Data on 1.2 billion consumers exposed online


By Dylan Bushell-Embling
Tuesday, 26 November, 2019



Data on 1.2 billion consumers exposed online

A massive trove of data with details of around 1.2 billion people has been found online on an unsecured server.

The 4-terabyte collection of personal information — including names, home and mobile phone numbers and associated account URLs — was discovered by dark web security researcher Vinny Troia in October.

The trove also includes details such as associated social media profiles such as Facebook, Twitter, LinkedIn and GitHub, and work histories that appear to have been scraped from LinkedIn profiles.

According to Troia, the information was discovered on a wide open Elasticsearch server, and contains around 4 billion user accounts owned by more than 1.2 billion people.

It appears to have been taken from two different data enrichment companies. Such companies offer a low-price method of enriching a user profile based on a single piece of information such as a name or email address with new data points covering topics such as finance and income, political and religious preferences, and even a person’s preferred social activities.

Troia said research suggests that most of the data appears to have been taken from People Data Labs. Meanwhile, the LinkedIn data appears to have been taken from OxyData.io, which provides an almost complete scrape of LinkedIn data.

Both companies have stated that the exposed server is not owned by them.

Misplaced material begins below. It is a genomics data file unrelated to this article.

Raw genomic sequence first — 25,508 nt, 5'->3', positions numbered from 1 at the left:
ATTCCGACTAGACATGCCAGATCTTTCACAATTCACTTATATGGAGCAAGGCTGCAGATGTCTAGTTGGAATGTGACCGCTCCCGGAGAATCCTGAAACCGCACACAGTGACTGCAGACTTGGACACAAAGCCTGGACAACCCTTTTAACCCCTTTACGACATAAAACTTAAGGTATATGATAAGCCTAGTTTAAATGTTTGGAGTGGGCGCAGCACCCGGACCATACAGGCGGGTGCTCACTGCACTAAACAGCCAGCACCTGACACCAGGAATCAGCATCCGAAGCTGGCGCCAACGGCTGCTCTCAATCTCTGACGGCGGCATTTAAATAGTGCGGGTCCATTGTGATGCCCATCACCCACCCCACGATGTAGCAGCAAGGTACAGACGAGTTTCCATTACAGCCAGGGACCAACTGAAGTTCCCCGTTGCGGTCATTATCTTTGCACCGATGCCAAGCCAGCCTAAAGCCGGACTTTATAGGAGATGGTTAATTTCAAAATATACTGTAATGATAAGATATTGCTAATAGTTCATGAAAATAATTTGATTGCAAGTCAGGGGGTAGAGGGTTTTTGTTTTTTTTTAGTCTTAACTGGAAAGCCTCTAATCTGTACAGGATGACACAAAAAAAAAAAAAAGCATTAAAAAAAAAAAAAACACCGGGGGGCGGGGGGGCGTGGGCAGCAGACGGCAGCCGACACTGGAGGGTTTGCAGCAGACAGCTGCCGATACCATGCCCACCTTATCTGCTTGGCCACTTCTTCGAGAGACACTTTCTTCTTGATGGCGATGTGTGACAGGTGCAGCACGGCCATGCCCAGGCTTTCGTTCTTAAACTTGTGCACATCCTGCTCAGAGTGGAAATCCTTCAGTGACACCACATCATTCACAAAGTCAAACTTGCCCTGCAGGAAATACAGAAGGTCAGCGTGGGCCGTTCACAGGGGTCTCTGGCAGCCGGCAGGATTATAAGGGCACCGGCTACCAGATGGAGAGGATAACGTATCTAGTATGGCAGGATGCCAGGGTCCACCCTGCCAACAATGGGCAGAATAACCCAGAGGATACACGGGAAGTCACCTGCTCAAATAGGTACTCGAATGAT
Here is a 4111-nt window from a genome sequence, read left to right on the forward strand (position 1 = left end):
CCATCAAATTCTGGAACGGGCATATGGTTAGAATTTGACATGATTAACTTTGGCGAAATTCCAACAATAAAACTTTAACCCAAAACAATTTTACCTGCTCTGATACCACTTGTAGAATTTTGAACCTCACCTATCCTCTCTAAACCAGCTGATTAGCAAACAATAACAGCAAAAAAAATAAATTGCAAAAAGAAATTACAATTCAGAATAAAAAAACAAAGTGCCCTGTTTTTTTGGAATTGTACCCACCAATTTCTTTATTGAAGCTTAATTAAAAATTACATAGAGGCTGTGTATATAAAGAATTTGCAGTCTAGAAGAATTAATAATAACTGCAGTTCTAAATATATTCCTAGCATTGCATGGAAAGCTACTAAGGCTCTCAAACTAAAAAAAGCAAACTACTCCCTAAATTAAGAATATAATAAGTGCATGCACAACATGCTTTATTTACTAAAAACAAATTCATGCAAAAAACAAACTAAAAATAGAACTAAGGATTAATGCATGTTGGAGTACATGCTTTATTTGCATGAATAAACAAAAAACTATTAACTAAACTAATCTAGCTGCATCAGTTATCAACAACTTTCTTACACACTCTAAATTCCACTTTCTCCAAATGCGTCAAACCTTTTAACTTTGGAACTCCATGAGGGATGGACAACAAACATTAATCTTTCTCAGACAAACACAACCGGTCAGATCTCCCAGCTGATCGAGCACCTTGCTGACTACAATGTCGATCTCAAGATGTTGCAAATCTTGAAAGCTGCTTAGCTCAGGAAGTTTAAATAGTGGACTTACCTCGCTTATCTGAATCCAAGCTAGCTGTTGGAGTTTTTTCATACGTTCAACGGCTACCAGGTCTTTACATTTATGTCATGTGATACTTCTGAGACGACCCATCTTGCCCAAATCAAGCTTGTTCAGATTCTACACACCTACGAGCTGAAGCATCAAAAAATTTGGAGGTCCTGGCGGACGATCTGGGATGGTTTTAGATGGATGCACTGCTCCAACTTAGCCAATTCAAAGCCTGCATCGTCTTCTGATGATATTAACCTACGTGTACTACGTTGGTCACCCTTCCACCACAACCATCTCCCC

According to security expert and Microsoft Regional Director Troy Hunt, his own research suggests that it appears likely that the individual or group responsible for compiling the data paid for it and accessed it using the data enrichment company’s APIs, rather than stealing it in a data breach.

This is a violation of their terms of service, but once the information has left data enrichment companies’ hands, there is very little they can do to control how it is used.

CyberArk SVP for EMEA Rich Turner said while on the surface this breach is less critical due to the unknown age of the data and the absence of high-value information such as passwords, its sheer size still makes it a threat.

“Being able to access not only email addresses but phone numbers and social media profiles of hundreds of millions of people makes a phishing expedition or an attempt to otherwise find, profile and compromise high-value targets — individuals or organisations — that much easier,” he said.

“The vast amount of data in the repository contained enough intelligence and detail to launch a well-targeted campaign which would allow a motivated group or individuals to obtain access, credentials and other highly valued information.”

Image credit: ©stock.adobe.com/au/WhataWin

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